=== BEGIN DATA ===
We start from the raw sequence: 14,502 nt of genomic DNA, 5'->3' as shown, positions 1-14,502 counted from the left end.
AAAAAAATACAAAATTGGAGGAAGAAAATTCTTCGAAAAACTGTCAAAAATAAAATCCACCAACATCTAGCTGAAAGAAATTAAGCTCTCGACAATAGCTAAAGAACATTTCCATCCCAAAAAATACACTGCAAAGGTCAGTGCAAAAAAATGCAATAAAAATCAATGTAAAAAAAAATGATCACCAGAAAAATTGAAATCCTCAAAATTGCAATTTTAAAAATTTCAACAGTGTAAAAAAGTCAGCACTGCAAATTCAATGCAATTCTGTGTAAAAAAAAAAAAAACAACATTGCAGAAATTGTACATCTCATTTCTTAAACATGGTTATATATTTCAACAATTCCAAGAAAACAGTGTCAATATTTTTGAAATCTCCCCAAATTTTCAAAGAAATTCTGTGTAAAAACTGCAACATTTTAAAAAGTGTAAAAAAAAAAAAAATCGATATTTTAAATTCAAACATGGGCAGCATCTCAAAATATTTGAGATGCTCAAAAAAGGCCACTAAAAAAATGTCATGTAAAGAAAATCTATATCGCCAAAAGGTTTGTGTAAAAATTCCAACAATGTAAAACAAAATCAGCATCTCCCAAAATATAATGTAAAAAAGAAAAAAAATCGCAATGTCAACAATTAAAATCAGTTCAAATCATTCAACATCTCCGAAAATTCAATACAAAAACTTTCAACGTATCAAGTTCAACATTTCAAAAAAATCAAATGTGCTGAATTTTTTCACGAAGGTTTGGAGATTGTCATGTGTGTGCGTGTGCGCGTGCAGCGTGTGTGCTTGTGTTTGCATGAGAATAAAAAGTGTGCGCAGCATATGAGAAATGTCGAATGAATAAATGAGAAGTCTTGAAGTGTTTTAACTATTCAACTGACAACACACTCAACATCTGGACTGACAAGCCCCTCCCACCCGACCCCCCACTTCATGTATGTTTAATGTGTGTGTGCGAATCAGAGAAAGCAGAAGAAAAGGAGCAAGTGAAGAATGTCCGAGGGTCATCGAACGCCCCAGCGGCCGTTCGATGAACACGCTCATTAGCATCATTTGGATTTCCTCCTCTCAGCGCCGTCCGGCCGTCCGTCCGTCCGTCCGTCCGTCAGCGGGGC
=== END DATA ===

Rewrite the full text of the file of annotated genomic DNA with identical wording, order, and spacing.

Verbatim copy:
We start from the raw sequence: 14,502 nt of genomic DNA, 5'->3' as shown, positions 1-14,502 counted from the left end.
AAAAAAATACAAAATTGGAGGAAGAAAATTCTTCGAAAAACTGTCAAAAATAAAATCCACCAACATCTAGCTGAAAGAAATTAAGCTCTCGACAATAGCTAAAGAACATTTCCATCCCAAAAAATACACTGCAAAGGTCAGTGCAAAAAAATGCAATAAAAATCAATGTAAAAAAAAATGATCACCAGAAAAATTGAAATCCTCAAAATTGCAATTTTAAAAATTTCAACAGTGTAAAAAAGTCAGCACTGCAAATTCAATGCAATTCTGTGTAAAAAAAAAAAAAACAACATTGCAGAAATTGTACATCTCATTTCTTAAACATGGTTATATATTTCAACAATTCCAAGAAAACAGTGTCAATATTTTTGAAATCTCCCCAAATTTTCAAAGAAATTCTGTGTAAAAACTGCAACATTTTAAAAAGTGTAAAAAAAAAAAAAATCGATATTTTAAATTCAAACATGGGCAGCATCTCAAAATATTTGAGATGCTCAAAAAAGGCCACTAAAAAAATGTCATGTAAAGAAAATCTATATCGCCAAAAGGTTTGTGTAAAAATTCCAACAATGTAAAACAAAATCAGCATCTCCCAAAATATAATGTAAAAAAGAAAAAAAATCGCAATGTCAACAATTAAAATCAGTTCAAATCATTCAACATCTCCGAAAATTCAATACAAAAACTTTCAACGTATCAAGTTCAACATTTCAAAAAAATCAAATGTGCTGAATTTTTTCACGAAGGTTTGGAGATTGTCATGTGTGTGCGTGTGCGCGTGCAGCGTGTGTGCTTGTGTTTGCATGAGAATAAAAAGTGTGCGCAGCATATGAGAAATGTCGAATGAATAAATGAGAAGTCTTGAAGTGTTTTAACTATTCAACTGACAACACACTCAACATCTGGACTGACAAGCCCCTCCCACCCGACCCCCCACTTCATGTATGTTTAATGTGTGTGTGCGAATCAGAGAAAGCAGAAGAAAAGGAGCAAGTGAAGAATGTCCGAGGGTCATCGAACGCCCCAGCGGCCGTTCGATGAACACGCTCATTAGCATCATTTGGATTTCCTCCTCTCAGCGCCGTCCGGCCGTCCGTCCGTCCGTCCGTCCGTCAGCGGGGC